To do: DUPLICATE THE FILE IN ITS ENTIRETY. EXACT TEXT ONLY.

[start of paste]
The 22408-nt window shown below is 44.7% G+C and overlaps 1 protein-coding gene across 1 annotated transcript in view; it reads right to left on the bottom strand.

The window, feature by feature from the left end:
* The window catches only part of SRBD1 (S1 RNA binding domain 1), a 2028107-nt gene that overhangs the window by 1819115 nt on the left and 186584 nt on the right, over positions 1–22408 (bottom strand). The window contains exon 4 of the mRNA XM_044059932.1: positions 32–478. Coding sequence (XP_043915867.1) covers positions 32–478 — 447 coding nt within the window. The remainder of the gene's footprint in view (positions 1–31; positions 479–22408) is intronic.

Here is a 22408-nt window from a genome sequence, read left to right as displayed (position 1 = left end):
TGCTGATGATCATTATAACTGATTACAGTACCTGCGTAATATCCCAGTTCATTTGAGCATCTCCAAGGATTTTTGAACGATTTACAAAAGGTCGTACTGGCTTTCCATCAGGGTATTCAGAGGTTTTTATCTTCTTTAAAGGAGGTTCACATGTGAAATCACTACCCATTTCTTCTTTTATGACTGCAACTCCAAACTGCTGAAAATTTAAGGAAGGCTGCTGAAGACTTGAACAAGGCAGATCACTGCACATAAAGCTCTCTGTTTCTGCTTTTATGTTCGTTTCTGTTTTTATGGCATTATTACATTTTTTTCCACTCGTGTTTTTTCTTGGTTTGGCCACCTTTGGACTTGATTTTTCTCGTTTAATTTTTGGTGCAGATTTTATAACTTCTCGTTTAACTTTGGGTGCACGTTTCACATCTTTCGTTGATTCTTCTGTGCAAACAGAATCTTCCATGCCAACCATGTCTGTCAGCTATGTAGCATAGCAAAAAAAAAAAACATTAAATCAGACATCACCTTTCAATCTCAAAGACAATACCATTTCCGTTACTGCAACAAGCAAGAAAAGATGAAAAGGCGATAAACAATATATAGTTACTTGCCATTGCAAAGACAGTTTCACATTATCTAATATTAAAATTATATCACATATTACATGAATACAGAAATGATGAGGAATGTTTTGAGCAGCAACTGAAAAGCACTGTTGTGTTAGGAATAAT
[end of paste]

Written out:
The 22408-nt window shown below is 44.7% G+C and overlaps 1 protein-coding gene across 1 annotated transcript in view; it reads right to left on the bottom strand.

The window, feature by feature from the left end:
* The window catches only part of SRBD1 (S1 RNA binding domain 1), a 2028107-nt gene that overhangs the window by 1819115 nt on the left and 186584 nt on the right, over positions 1–22408 (bottom strand). The window contains exon 4 of the mRNA XM_044059932.1: positions 32–478. Coding sequence (XP_043915867.1) covers positions 32–478 — 447 coding nt within the window. The remainder of the gene's footprint in view (positions 1–31; positions 479–22408) is intronic.

Here is a 22408-nt window from a genome sequence, read left to right as displayed (position 1 = left end):
TGCTGATGATCATTATAACTGATTACAGTACCTGCGTAATATCCCAGTTCATTTGAGCATCTCCAAGGATTTTTGAACGATTTACAAAAGGTCGTACTGGCTTTCCATCAGGGTATTCAGAGGTTTTTATCTTCTTTAAAGGAGGTTCACATGTGAAATCACTACCCATTTCTTCTTTTATGACTGCAACTCCAAACTGCTGAAAATTTAAGGAAGGCTGCTGAAGACTTGAACAAGGCAGATCACTGCACATAAAGCTCTCTGTTTCTGCTTTTATGTTCGTTTCTGTTTTTATGGCATTATTACATTTTTTTCCACTCGTGTTTTTTCTTGGTTTGGCCACCTTTGGACTTGATTTTTCTCGTTTAATTTTTGGTGCAGATTTTATAACTTCTCGTTTAACTTTGGGTGCACGTTTCACATCTTTCGTTGATTCTTCTGTGCAAACAGAATCTTCCATGCCAACCATGTCTGTCAGCTATGTAGCATAGCAAAAAAAAAAAACATTAAATCAGACATCACCTTTCAATCTCAAAGACAATACCATTTCCGTTACTGCAACAAGCAAGAAAAGATGAAAAGGCGATAAACAATATATAGTTACTTGCCATTGCAAAGACAGTTTCACATTATCTAATATTAAAATTATATCACATATTACATGAATACAGAAATGATGAGGAATGTTTTGAGCAGCAACTGAAAAGCACTGTTGTGTTAGGAATAAT